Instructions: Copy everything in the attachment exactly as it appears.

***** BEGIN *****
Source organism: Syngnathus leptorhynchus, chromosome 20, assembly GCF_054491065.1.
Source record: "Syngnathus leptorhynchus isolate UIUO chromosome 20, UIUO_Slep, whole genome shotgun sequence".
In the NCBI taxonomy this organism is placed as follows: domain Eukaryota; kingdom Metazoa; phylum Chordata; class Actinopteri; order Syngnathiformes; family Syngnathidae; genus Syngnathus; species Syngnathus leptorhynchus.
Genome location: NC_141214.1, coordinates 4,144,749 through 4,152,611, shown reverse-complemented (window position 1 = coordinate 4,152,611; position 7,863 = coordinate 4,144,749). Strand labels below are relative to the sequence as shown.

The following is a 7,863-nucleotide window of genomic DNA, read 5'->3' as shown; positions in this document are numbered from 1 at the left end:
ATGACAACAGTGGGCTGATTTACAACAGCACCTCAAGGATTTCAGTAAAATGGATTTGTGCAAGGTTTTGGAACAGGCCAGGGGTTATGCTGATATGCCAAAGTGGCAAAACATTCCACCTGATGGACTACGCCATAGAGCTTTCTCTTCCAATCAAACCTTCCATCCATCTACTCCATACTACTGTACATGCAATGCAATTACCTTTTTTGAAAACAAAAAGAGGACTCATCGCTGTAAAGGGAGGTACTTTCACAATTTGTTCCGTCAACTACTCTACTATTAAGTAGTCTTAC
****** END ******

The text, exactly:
Source organism: Syngnathus leptorhynchus, chromosome 20, assembly GCF_054491065.1.
Source record: "Syngnathus leptorhynchus isolate UIUO chromosome 20, UIUO_Slep, whole genome shotgun sequence".
In the NCBI taxonomy this organism is placed as follows: domain Eukaryota; kingdom Metazoa; phylum Chordata; class Actinopteri; order Syngnathiformes; family Syngnathidae; genus Syngnathus; species Syngnathus leptorhynchus.
Genome location: NC_141214.1, coordinates 4,144,749 through 4,152,611, shown reverse-complemented (window position 1 = coordinate 4,152,611; position 7,863 = coordinate 4,144,749). Strand labels below are relative to the sequence as shown.

The following is a 7,863-nucleotide window of genomic DNA, read 5'->3' as shown; positions in this document are numbered from 1 at the left end:
ATGACAACAGTGGGCTGATTTACAACAGCACCTCAAGGATTTCAGTAAAATGGATTTGTGCAAGGTTTTGGAACAGGCCAGGGGTTATGCTGATATGCCAAAGTGGCAAAACATTCCACCTGATGGACTACGCCATAGAGCTTTCTCTTCCAATCAAACCTTCCATCCATCTACTCCATACTACTGTACATGCAATGCAATTACCTTTTTTGAAAACAAAAAGAGGACTCATCGCTGTAAAGGGAGGTACTTTCACAATTTGTTCCGTCAACTACTCTACTATTAAGTAGTCTTAC